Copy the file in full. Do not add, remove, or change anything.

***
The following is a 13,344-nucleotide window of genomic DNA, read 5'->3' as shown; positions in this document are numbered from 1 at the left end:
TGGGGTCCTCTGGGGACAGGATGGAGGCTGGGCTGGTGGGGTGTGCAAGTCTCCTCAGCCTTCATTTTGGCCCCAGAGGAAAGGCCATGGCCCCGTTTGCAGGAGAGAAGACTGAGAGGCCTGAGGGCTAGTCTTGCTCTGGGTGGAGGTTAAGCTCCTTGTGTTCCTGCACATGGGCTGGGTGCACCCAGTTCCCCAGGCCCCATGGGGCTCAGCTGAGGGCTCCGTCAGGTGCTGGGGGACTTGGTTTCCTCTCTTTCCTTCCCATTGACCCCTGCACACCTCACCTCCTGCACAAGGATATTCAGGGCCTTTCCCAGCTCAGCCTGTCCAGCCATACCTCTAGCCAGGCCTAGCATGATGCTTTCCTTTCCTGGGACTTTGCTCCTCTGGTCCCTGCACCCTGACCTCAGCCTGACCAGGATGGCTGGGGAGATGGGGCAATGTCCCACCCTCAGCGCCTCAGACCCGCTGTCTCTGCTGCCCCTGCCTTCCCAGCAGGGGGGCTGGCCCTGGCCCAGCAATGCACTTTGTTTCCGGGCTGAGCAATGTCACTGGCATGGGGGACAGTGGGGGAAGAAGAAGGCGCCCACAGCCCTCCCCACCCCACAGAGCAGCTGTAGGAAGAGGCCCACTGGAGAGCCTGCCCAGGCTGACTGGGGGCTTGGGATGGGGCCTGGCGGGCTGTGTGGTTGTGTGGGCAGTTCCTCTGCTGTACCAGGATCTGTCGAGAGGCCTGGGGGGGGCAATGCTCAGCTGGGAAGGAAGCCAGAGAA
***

The following is a 13,344-nucleotide window of genomic DNA, read 5'->3' as shown; positions in this document are numbered from 1 at the left end:
TGGGGTCCTCTGGGGACAGGATGGAGGCTGGGCTGGTGGGGTGTGCAAGTCTCCTCAGCCTTCATTTTGGCCCCAGAGGAAAGGCCATGGCCCCGTTTGCAGGAGAGAAGACTGAGAGGCCTGAGGGCTAGTCTTGCTCTGGGTGGAGGTTAAGCTCCTTGTGTTCCTGCACATGGGCTGGGTGCACCCAGTTCCCCAGGCCCCATGGGGCTCAGCTGAGGGCTCCGTCAGGTGCTGGGGGACTTGGTTTCCTCTCTTTCCTTCCCATTGACCCCTGCACACCTCACCTCCTGCACAAGGATATTCAGGGCCTTTCCCAGCTCAGCCTGTCCAGCCATACCTCTAGCCAGGCCTAGCATGATGCTTTCCTTTCCTGGGACTTTGCTCCTCTGGTCCCTGCACCCTGACCTCAGCCTGACCAGGATGGCTGGGGAGATGGGGCAATGTCCCACCCTCAGCGCCTCAGACCCGCTGTCTCTGCTGCCCCTGCCTTCCCAGCAGGGGGGCTGGCCCTGGCCCAGCAATGCACTTTGTTTCCGGGCTGAGCAATGTCACTGGCATGGGGGACAGTGGGGGAAGAAGAAGGCGCCCACAGCCCTCCCCACCCCACAGAGCAGCTGTAGGAAGAGGCCCACTGGAGAGCCTGCCCAGGCTGACTGGGGGCTTGGGATGGGGCCTGGCGGGCTGTGTGGTTGTGTGGGCAGTTCCTCTGCTGTACCAGGATCTGTCGAGAGGCCTGGGGGGGGCAATGCTCAGCTGGGAAGGAAGCCAGAGAA